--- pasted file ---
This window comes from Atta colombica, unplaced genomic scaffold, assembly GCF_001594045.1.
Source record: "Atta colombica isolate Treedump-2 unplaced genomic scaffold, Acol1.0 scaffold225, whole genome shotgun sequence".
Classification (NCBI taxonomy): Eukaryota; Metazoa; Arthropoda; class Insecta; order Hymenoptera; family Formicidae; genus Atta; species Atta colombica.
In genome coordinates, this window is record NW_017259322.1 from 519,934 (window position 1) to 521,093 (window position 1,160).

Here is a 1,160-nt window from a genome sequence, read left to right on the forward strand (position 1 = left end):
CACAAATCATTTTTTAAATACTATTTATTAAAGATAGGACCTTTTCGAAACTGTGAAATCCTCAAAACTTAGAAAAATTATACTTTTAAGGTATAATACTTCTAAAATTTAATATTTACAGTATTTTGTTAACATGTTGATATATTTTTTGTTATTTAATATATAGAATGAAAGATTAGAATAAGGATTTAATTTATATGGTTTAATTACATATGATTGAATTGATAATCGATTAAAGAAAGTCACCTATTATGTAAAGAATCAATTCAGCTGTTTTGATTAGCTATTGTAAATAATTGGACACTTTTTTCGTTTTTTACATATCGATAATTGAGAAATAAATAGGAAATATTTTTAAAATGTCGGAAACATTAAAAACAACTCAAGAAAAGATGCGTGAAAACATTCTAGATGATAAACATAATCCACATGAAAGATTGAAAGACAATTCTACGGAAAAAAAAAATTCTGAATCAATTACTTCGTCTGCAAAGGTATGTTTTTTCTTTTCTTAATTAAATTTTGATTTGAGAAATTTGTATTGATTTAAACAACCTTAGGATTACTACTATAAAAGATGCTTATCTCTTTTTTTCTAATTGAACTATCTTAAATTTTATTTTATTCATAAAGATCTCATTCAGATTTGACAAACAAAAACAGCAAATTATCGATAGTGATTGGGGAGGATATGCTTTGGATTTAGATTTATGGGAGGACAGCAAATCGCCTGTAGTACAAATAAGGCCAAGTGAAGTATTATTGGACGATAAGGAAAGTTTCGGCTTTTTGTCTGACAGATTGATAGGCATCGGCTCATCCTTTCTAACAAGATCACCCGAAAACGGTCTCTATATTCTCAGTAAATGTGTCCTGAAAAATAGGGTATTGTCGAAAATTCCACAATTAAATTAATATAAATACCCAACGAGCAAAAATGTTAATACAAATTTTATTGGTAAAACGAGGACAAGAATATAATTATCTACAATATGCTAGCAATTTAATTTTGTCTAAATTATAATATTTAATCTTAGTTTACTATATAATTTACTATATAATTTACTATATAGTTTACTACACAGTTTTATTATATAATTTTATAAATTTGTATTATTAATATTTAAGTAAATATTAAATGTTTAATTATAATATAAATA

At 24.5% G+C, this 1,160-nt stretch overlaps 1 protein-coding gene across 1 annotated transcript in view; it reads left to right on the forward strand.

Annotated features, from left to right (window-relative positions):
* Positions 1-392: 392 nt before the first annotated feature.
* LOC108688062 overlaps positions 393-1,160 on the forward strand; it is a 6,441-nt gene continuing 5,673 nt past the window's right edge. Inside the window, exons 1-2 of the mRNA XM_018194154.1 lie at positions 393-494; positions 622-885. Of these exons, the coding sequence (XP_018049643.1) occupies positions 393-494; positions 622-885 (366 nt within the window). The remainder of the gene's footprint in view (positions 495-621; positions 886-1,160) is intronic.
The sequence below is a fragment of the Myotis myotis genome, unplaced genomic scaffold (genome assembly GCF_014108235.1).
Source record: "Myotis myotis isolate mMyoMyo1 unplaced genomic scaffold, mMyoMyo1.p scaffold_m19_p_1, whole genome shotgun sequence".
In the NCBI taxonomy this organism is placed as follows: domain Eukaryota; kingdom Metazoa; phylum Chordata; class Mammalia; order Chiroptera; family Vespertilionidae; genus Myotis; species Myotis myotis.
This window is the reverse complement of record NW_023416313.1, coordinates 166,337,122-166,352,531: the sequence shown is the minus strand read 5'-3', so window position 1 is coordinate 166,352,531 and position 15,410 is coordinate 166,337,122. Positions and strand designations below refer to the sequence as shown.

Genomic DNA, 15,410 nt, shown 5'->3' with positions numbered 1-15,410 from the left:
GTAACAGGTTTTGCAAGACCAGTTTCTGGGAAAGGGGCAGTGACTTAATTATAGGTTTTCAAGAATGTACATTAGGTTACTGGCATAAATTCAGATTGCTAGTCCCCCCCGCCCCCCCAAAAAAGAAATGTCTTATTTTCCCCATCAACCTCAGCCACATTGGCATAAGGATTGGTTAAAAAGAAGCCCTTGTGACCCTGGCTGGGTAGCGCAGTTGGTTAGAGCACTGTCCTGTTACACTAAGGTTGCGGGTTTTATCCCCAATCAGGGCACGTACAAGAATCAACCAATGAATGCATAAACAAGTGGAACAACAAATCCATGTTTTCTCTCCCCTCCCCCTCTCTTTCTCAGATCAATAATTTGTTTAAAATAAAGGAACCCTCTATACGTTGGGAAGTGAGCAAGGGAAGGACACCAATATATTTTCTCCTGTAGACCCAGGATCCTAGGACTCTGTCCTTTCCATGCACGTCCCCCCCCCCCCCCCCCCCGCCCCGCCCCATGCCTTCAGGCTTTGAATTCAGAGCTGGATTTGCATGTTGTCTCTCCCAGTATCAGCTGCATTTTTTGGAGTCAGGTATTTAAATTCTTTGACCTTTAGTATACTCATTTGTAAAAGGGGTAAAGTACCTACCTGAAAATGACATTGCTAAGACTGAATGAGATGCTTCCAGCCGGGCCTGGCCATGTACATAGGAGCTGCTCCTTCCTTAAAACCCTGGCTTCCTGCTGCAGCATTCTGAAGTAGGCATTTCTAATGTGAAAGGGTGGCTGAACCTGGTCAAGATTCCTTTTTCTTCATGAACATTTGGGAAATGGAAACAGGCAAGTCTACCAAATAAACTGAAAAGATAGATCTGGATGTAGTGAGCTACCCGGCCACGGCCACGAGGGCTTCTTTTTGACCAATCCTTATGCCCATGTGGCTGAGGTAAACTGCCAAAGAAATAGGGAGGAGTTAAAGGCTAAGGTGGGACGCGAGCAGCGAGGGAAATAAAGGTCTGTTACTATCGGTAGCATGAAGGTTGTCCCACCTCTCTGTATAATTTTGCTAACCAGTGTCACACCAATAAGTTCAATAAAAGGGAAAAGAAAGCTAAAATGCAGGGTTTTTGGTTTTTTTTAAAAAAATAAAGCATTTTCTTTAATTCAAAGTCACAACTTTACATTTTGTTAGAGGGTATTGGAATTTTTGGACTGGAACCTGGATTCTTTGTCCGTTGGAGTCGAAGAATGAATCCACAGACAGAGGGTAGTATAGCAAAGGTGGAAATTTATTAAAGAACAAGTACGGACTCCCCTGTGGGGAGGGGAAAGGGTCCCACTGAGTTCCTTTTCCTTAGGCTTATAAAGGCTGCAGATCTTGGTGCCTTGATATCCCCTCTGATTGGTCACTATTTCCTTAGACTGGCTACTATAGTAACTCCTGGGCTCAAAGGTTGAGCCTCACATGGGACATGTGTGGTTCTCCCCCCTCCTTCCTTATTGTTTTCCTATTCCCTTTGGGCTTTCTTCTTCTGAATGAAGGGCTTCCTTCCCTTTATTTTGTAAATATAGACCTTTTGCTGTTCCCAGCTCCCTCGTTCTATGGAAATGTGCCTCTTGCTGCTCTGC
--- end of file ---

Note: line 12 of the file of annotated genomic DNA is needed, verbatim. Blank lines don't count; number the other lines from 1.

Source record: "Myotis myotis isolate mMyoMyo1 unplaced genomic scaffold, mMyoMyo1.p scaffold_m19_p_1, whole genome shotgun sequence".